The prodigal Son made quite a picture. Destitute, dressed in rags he came dragging himself down the road to home. He had plenty of time on his hands to review the laundry list of his sins, to do some moral bookkeeping. The accounts were not impressive. He had squandered, wasted his inheritance. He had given himself wholeheartedly to corruption. The results were predictably destructive of his humanity. He was spent, literally, in every way. Now, with low expectations he headed home. If he were lucky, his father would treat him like one the hired help.
Was the young man repentant over this sorry state of affairs? The story Jesus tells is ambiguous at this point. Perhaps this is as it should be. For to focus on what may have been his intentions is to engage in the moral bookkeeping of self-righteousness, to keep the story under the law. The story has a great deal to say about that.
Someone once pointed out that this parable could have three titles: ‘The Prodigal Son, ‘the Forgiving Father’, ‘the Unforgiving Brother’. All three work well. At the same time, when we look at the parable it is plain to see where Jesus placed the emphasis. The story concludes with the dialog between the father and the older brother, the moral bookkeeper. And he had no doubts about the kind of treatment his brother ought to have received. He, after all, had stayed home, kept his nose clean and done everything that was required of him. He kept the law. He deserved his father’s respect. The accounts were clear. And on that basis he was exactly right. But his father was not keeping books. The lost one was found. It was time to celebrate!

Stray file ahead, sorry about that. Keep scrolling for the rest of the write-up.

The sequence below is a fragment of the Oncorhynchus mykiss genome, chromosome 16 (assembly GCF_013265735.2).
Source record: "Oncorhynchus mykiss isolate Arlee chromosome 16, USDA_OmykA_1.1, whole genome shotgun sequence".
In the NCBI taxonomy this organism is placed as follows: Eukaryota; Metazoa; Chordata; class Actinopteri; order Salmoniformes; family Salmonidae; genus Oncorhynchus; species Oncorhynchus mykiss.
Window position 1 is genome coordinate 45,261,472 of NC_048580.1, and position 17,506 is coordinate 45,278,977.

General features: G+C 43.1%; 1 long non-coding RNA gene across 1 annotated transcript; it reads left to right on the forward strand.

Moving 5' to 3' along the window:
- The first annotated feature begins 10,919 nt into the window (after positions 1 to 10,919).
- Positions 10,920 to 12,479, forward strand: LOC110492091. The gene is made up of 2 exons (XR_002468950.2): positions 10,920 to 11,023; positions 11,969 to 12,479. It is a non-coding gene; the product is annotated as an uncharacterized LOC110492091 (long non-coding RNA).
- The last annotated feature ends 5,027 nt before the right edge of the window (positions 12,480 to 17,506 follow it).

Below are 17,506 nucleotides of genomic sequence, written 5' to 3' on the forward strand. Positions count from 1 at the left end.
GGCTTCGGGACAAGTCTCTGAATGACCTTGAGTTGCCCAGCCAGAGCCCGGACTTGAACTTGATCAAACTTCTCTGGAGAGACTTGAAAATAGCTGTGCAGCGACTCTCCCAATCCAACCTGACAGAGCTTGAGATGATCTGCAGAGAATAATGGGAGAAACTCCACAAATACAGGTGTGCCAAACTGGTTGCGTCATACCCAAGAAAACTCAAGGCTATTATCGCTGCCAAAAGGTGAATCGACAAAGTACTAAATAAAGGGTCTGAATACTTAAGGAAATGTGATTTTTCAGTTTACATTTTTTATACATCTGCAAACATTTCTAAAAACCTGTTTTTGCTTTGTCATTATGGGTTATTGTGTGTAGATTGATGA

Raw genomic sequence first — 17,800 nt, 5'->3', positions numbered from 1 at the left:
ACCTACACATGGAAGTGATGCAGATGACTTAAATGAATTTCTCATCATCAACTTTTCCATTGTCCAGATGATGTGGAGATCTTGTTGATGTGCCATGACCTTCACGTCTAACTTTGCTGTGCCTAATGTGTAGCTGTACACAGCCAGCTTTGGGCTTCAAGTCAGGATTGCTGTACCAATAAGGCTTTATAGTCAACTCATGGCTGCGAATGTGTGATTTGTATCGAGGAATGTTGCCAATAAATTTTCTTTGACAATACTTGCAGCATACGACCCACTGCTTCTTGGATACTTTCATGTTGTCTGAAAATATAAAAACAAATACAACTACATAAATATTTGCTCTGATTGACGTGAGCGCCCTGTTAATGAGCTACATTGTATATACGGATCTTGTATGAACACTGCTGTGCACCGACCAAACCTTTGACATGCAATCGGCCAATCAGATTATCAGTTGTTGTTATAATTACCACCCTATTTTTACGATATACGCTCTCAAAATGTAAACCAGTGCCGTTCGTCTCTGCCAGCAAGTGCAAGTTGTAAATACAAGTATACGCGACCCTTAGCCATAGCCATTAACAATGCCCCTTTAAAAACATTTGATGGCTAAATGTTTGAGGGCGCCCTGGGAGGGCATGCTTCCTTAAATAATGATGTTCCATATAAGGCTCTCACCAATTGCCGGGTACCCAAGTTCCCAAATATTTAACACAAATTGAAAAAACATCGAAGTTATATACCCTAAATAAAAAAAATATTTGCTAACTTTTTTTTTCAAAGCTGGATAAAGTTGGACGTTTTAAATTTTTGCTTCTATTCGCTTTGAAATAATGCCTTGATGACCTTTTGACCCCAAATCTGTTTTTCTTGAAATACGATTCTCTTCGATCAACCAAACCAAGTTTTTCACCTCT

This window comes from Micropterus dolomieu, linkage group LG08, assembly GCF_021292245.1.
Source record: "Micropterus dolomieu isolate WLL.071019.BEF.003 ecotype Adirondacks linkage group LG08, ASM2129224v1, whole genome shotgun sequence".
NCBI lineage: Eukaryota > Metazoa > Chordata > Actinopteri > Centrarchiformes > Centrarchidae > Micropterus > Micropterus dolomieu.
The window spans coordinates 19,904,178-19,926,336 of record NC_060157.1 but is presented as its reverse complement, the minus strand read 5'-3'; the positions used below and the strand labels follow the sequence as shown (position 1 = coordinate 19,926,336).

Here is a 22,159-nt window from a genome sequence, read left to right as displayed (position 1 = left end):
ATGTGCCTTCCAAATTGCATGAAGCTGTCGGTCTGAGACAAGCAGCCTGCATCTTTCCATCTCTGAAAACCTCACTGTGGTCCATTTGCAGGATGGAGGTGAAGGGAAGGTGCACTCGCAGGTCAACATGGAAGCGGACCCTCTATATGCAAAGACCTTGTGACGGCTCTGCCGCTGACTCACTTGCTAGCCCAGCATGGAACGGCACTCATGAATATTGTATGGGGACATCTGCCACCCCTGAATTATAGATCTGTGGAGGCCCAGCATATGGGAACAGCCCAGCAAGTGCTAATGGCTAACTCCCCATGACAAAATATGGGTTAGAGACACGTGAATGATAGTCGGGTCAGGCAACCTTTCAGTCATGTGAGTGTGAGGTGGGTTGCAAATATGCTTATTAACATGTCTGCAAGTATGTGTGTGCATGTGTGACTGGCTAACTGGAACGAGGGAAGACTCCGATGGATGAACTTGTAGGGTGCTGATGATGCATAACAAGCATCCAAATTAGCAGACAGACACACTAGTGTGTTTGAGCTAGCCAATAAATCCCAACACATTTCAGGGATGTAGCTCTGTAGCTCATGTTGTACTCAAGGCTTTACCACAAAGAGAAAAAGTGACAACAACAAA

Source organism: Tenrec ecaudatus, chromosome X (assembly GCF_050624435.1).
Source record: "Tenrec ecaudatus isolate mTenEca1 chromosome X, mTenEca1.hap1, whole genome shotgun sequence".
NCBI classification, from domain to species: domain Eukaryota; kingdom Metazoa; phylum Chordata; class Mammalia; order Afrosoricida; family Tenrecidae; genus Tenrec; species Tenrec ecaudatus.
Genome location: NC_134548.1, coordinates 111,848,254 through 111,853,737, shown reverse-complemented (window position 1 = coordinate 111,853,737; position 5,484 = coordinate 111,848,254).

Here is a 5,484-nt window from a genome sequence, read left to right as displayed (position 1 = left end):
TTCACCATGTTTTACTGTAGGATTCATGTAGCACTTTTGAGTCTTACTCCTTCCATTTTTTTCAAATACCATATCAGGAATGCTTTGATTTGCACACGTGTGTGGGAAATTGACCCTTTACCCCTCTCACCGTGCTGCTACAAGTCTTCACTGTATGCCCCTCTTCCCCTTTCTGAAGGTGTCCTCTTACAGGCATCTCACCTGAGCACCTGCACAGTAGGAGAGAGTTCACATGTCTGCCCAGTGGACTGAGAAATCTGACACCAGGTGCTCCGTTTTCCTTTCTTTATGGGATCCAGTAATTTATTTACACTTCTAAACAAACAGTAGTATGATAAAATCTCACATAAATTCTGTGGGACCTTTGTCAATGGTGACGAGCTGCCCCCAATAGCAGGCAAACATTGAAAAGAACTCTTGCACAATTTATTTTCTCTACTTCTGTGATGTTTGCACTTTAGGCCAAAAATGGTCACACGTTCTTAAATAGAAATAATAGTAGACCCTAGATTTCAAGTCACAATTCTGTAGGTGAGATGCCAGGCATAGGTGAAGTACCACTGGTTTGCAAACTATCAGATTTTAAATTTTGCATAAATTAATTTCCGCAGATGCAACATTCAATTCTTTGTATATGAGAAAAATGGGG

Jesus ticked a lot of people off with stories like this. After all, doesn’t the elder brother raise the same objections we do about fairness and what is right? Don’t we want everything to be an equation that works under the law? But the grace of God in Christ makes an end of moral, legal bookkeeping. And this grace is not cheap. God’s forgiveness comes at the price of a bloody cross.
None of us could withstand a rigorous, uncompromising accounting of our lives. The very thought is almost too much to contemplate. But thanks be to God who welcomes sinners out of sheer grace and mercy for the sake of our dear, blessed Jesus.
As you once again prepare to celebrate the miracle of the Incarnation, remember it was God’s love and mercy for you that brought Him here. And as He came once at Bethlehem, He comes still in His promising Word and the sacraments.
So, light the yule log! Throw the accounting books on the fire! Decorate everything to the hilt! Turn up the music! Set the tables with every good thing and let’s get this Christmas party started! Christ was born for sinners! And if that is a name you will own then join your voice with mine:
Joy to the world! The Lord is come!